Nicotine-replacement products, such as gum and transdermal patches, have been available for years; however, e-cigarettes seem the most promising solution because they mimic many of the habits and social rituals associated with smoking. This minimizes the behavioral modifications necessary to quit. However, the superiority of e-cigarettes as a tobacco cessation tool awaits more convincing data [34▪,35▪].
The risk of e-cigarettes before or after otologic surgery is probably similar to that of nicotine gum and patches. In terms of local effects, nicotine itself does not adversely alter ciliary function or mucus production [9,36]. However, one relevant pharmacologic effect of nicotine will remain, namely vasoconstriction. For integration of free fascia grafts, e-cigarettes may still reduce blood flow to the graft site, possibly decreasing the take rate. Although studies are needed to substantiate this theory, cartilage may be preferred because of its lower metabolic requirements. The regional effect of Eustachian tube inflammation should be minimal with e-cigarettes. Finally, systemic effects of tobacco smoking, such as lung dysfunction leading to coughing/bucking on extubation, should also be less of a concern with e-cigarettes.
Compared with traditional cigarette smoking, e-cigarettes seem to have a strong theoretical advantage for the perioperative period. Therefore, it seems reasonable to encourage cigarette smokers who will not quit to switch to e-cigarettes before surgery.
Recommending e-cigarettes walks a fine line, however. The long-term health effects of inhaling nicotine vapor are unknown and may not be known for decades. The nicotine content can vary widely and regulation is nascent. Because e-cigarette vapor may be colorless and odorless (or pleasantly scented), it is possible to use e-cigarettes in locations where smoking is unacceptable. Even more concerning, e-cigarette cartridges may contain sweetly flavored vapors that appeal to children [35▪]. The latter two features may eventually propel e-cigarette use to far surpass that of traditional cigarettes. A final concern is whether e-cigarettes might serve as a gateway to traditional cigarettes or illicit substances. Answers are not currently available, but the modern otologist must be prepared to counsel patients on these issues.
MARIJUANA AND SURGERY
In the United States, marijuana is the most commonly used illicit substance . As several states have recently legalized its use and others are debating its legalization, the perioperative consequences of marijuana smoking are increasingly important to assess. In our review, we found no studies on marijuana use and surgical outcomes. Like tobacco and nicotine, marijuana contains a variety of substances aside from the active chemical tetrahydrocannabinol. Marijuana smoke may affect the respiratory tract and is associated with respiratory complications . In otologic surgery, in which a smooth emergence from anesthesia without bucking and coughing is important, advising patients against smoking in any form seems prudent.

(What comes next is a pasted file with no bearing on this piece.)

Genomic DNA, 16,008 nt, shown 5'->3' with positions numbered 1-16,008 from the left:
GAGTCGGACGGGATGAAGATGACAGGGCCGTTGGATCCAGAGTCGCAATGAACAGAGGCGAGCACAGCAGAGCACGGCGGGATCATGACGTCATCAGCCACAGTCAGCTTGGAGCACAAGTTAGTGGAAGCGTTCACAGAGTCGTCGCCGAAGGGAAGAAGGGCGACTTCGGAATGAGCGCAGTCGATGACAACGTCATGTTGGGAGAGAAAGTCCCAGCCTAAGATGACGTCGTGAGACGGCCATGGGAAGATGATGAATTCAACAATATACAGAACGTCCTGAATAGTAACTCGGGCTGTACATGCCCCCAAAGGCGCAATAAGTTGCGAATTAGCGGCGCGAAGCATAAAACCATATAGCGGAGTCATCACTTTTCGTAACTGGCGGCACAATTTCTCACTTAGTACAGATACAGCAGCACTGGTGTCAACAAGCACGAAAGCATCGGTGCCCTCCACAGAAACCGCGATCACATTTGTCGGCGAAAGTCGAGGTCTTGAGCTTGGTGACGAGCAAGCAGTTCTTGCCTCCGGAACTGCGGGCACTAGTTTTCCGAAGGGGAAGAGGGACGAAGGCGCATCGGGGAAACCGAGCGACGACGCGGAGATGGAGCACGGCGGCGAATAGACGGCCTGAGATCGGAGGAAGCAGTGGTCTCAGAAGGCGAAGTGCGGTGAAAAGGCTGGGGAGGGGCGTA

Smoking can adversely affect otologic surgical outcomes from both a theoretical/mechanistic standpoint as well as based on data from clinical studies. The strongest data demonstrate inferior results for tympanoplasty in smokers when temporalis fascia is used as the graft material. However, most studies show a similar short-term result when cartilage is used in smokers. For this reason, we recommend cartilage as the preferred grafting material in patients with a significant smoking history.
We also recommend preoperative smoking cessation counseling and, if needed, NRT. Electronic cigarettes represent a new alternative to tobacco cigarette smoking by delivering nicotine in water vapor, thus eliminating any combustion products. Other than the vasoconstrictive effects of nicotine, e-cigarettes are likely safer than smoking traditional cigarettes before and after otologic surgery. However, their efficacy and safety compared with NRT is currently unknown.
The authors thank Mary Kemper for editing the manuscript.
Financial support and sponsorship
Conflicts of interest
There are no conflicts of interest.
REFERENCES AND RECOMMENDED READING
Papers of particular interest, published within the annual period of review, have been highlighted as:
- ▪ of special interest
- ▪▪ of outstanding interest
3. Doll R, Peto R, Boreham J, Sutherland I. Mortality in relation to smoking
: 50 years’ observations on male British doctors. BMJ 2004; 328:1519.
4. Leao RM, Cruz FC, Vendruscolo LF, et al. Chronic nicotine
activates stress/reward-related brain regions and facilitates the transition to compulsive alcohol drinking. J Neurosci 2015; 35:6241–6253.
6. Kuo HP, Rohde JA, Barnes PJ, et al. Cigarette
smoke-induced airway goblet cell secretion: dose-dependent differential nerve activation. Am J Physiol 1992; 263 (2 pt 1):L161–L167.
7. Lamb D, Reid L. Goblet cell increase in rat bronchial epithelium after exposure to cigarette
and cigar tobacco
smoke. Br Med J 1969; 1:33–35.
8. Simet SM, Sisson JH, Pavlik J, et al. Long-term cigarette
smoke exposure in a mouse model of ciliated epithelial cell function. Am J Respir Cell Mol Biol 2010; 43:635–640.
9. Hahn HL, Kleinschrot D, Hansen D. Nicotine